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REDD+ finance delivery: lessons from early experience

Briefing/policy paper

Written by Smita Nakhooda

Briefing/policy paper

Delivering REDD+ finance has taken more preparatory work, capacity and tailoring than initially envisaged. Multilateral institutions financing REDD+ have made significant progress, and experience to date will inform and facilitate future implementation. Alongside this, Annex II countries are providing increasing volumes of finance through bilateral channels. There remains very little transparency around these bilateral arrangements. It is essential to ensure that the lessons learned through experience with multilateral institutions and participating stakeholders inform bilateral financing.

The large number of multilateral and bilateral engagements in forest countries creates major coordination challenges. There is an urgent need for more capacity and expertise on the implementation and management of REDD+ within contributor countries, recipient countries, and intermediaries. Creating and maintaining momentum to implement REDD+ requires credible commitments of long-term finance from Annex II countries. Finance should be directed to REDD+ strategies with political buy-in and stakeholder support.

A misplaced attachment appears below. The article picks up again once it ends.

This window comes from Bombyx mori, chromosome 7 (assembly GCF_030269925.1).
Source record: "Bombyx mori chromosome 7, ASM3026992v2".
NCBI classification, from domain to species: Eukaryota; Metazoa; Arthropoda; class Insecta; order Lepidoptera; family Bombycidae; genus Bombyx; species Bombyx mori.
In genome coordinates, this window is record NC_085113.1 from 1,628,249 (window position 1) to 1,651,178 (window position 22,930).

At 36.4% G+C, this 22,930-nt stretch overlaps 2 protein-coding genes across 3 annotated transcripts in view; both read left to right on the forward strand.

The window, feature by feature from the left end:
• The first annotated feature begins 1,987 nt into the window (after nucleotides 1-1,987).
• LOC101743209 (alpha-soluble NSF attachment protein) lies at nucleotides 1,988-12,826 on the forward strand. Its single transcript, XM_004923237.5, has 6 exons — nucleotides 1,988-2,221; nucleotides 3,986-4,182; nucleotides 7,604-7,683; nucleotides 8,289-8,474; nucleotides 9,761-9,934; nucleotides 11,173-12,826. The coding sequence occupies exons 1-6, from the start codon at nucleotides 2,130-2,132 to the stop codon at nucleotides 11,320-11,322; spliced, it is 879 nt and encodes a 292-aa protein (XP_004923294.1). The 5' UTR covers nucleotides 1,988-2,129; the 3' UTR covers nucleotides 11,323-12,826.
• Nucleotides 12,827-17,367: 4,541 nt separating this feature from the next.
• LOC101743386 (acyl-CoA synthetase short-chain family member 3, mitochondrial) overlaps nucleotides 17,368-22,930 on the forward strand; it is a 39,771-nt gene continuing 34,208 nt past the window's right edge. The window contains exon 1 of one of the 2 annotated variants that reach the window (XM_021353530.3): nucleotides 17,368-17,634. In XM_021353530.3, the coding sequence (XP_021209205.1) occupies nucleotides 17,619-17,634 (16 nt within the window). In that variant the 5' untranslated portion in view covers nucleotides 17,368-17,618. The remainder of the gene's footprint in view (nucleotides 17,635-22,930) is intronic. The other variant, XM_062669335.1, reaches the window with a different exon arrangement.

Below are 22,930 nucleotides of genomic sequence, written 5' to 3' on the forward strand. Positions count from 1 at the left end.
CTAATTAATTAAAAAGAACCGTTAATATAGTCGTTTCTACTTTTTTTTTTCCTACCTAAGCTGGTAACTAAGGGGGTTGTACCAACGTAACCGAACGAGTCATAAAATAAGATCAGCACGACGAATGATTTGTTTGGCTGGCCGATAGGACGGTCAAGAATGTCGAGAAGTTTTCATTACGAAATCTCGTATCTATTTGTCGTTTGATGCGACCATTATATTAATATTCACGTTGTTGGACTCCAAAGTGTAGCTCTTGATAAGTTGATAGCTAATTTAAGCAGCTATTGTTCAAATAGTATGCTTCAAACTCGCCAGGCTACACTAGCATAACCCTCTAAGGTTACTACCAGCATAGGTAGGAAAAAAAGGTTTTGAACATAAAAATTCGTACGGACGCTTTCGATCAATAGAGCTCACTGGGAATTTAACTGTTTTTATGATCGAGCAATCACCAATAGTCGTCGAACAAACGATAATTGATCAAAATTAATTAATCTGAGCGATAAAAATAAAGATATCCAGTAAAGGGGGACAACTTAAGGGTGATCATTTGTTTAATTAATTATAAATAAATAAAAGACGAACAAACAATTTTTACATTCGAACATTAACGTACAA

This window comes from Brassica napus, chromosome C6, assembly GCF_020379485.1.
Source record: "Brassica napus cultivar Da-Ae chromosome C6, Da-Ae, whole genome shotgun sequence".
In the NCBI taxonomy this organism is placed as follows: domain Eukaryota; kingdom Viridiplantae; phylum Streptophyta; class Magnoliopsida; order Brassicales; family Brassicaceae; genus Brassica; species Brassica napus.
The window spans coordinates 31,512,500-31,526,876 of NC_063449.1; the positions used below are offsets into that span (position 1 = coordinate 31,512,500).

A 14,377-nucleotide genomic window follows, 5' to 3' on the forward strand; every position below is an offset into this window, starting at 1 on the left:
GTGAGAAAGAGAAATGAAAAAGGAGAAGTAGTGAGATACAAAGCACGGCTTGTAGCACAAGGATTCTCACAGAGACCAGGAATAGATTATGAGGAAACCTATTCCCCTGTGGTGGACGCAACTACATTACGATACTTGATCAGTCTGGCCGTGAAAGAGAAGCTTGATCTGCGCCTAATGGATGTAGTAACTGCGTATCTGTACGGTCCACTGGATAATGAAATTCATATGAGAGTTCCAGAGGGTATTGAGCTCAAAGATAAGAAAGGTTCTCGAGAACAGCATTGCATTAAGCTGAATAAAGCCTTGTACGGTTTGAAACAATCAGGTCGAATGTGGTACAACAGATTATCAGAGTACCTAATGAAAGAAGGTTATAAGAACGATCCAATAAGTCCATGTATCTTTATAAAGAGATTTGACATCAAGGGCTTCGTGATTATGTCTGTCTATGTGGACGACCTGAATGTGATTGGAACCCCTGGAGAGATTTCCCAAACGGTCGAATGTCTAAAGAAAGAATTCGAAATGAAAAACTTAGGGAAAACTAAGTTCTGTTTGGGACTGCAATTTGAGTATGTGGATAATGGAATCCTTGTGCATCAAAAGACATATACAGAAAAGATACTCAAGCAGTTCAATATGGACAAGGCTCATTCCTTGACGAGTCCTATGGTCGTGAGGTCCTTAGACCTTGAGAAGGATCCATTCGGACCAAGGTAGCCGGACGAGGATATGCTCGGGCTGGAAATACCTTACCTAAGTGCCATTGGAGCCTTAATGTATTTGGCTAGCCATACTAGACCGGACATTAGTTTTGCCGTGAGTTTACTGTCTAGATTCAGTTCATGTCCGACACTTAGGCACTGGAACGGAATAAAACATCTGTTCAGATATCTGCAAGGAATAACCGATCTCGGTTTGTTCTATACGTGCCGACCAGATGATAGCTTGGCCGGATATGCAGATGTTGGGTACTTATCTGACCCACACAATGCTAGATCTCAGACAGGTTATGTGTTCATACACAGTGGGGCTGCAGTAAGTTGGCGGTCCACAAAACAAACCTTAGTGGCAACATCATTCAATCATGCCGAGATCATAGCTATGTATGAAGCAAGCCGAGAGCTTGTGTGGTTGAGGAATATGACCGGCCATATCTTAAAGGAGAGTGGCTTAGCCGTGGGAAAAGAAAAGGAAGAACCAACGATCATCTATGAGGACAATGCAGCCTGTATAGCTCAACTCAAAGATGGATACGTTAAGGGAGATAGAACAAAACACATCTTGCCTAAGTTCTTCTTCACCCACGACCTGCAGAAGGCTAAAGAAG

Early experience demonstrates the difficulty of balancing core objectives. For example, speedy disbursement through streamlined processes can conflict with the need for rigorous due diligence and comprehensive application of safeguards. Similarly, there are tensions between national ownership, sovereignty, and contributor country input.

If REDD+ is to be sustainable, it will need to deliver real development benefits equitably at the individual as well as the country level. With limited public resources available, Annex II countries are trying to balance climate and development objectives, and most REDD+ finance is directed through development assistance budgets. The use of ODA budgets to deliver climate finance has been questioned, but this approach does provide the opportunity to support integrated solutions if potential trade-offs between co-benefits can be navigated. 

Anna Creed and Smita Nakhooda